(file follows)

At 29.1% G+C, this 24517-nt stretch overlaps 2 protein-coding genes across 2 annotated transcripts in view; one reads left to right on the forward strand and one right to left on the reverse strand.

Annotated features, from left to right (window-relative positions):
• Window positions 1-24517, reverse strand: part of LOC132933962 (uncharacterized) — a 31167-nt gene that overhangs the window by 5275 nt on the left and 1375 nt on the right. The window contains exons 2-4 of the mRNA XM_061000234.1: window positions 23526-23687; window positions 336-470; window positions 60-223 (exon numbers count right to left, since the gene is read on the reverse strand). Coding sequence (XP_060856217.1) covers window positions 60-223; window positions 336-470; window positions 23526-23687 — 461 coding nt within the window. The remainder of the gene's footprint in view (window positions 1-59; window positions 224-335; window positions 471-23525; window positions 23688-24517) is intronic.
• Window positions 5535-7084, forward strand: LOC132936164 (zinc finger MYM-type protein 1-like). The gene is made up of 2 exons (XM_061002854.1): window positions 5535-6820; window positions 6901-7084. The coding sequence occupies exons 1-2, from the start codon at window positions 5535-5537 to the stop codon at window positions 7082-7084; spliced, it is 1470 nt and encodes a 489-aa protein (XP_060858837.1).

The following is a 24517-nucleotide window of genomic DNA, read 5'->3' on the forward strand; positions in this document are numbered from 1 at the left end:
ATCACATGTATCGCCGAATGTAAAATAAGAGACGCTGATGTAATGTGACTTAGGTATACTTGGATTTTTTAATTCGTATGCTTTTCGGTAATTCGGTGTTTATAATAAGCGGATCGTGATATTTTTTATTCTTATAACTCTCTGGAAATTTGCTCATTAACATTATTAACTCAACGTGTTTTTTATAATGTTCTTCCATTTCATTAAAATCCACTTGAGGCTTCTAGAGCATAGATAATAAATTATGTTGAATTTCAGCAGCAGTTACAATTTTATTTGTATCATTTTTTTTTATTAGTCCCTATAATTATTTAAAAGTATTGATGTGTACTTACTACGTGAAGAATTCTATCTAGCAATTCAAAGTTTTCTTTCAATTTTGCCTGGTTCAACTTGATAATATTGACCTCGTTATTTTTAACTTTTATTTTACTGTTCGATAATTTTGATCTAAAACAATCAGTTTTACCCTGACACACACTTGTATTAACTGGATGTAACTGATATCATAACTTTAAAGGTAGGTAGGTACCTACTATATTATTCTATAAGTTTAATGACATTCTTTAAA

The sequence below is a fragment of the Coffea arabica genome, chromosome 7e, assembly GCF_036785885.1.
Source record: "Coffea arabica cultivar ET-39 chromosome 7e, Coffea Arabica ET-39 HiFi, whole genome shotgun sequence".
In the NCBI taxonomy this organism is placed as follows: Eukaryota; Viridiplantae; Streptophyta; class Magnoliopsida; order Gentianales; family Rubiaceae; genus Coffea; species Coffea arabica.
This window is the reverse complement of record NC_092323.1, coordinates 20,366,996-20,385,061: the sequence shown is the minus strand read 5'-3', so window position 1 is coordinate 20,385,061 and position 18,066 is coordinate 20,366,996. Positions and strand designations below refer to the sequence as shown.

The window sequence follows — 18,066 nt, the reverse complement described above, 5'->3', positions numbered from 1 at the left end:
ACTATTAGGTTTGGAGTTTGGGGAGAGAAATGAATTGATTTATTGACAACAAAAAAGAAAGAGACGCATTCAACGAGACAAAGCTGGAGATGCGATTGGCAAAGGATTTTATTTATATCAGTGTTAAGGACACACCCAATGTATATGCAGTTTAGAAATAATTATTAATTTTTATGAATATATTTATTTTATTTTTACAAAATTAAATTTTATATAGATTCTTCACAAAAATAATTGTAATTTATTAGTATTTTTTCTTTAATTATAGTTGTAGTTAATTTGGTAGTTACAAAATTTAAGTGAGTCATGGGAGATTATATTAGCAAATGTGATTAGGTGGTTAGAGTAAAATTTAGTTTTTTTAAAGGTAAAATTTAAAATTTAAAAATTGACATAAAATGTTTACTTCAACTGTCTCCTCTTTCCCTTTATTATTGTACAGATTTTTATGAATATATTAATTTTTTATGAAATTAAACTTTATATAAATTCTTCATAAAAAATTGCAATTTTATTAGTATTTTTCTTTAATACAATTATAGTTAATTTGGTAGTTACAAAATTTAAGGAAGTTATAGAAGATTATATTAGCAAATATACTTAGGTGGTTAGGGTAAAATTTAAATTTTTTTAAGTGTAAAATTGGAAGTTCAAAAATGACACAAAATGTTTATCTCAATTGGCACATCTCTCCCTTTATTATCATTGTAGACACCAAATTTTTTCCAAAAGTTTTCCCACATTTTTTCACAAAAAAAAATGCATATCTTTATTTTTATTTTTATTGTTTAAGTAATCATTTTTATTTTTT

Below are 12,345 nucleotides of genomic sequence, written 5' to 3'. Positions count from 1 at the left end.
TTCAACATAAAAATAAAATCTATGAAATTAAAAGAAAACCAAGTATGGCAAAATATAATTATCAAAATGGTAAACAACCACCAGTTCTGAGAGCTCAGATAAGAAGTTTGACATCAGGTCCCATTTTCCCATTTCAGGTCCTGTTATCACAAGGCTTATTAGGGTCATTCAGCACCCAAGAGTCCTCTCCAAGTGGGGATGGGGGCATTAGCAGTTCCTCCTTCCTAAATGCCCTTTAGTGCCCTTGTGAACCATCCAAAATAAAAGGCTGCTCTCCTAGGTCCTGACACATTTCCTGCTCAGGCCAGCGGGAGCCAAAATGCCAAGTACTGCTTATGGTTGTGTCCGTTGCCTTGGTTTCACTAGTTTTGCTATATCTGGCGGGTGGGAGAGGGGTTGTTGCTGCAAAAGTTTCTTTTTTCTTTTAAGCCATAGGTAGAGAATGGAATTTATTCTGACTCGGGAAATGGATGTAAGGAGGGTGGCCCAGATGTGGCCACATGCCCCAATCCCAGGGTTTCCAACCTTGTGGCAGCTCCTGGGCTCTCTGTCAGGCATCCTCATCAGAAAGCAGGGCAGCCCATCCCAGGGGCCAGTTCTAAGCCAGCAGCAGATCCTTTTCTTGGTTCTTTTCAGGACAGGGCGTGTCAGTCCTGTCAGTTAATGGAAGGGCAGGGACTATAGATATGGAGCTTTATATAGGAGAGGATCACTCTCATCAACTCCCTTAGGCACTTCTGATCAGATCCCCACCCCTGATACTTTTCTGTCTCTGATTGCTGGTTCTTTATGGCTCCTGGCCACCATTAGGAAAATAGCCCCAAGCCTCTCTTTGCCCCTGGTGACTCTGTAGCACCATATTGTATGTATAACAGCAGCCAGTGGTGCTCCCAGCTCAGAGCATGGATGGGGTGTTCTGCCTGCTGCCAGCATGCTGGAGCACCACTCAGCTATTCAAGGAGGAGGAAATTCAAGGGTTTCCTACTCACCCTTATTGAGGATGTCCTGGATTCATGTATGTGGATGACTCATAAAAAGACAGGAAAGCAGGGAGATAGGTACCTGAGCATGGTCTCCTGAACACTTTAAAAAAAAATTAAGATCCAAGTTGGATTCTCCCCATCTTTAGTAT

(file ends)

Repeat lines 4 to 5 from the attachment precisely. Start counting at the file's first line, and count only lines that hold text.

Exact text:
• Window positions 5535-7084, forward strand: LOC132936164 (zinc finger MYM-type protein 1-like). The gene is made up of 2 exons (XM_061002854.1): window positions 5535-6820; window positions 6901-7084. The coding sequence occupies exons 1-2, from the start codon at window positions 5535-5537 to the stop codon at window positions 7082-7084; spliced, it is 1470 nt and encodes a 489-aa protein (XP_060858837.1).

The following is a 24517-nucleotide window of genomic DNA, read 5'->3' on the forward strand; positions in this document are numbered from 1 at the left end: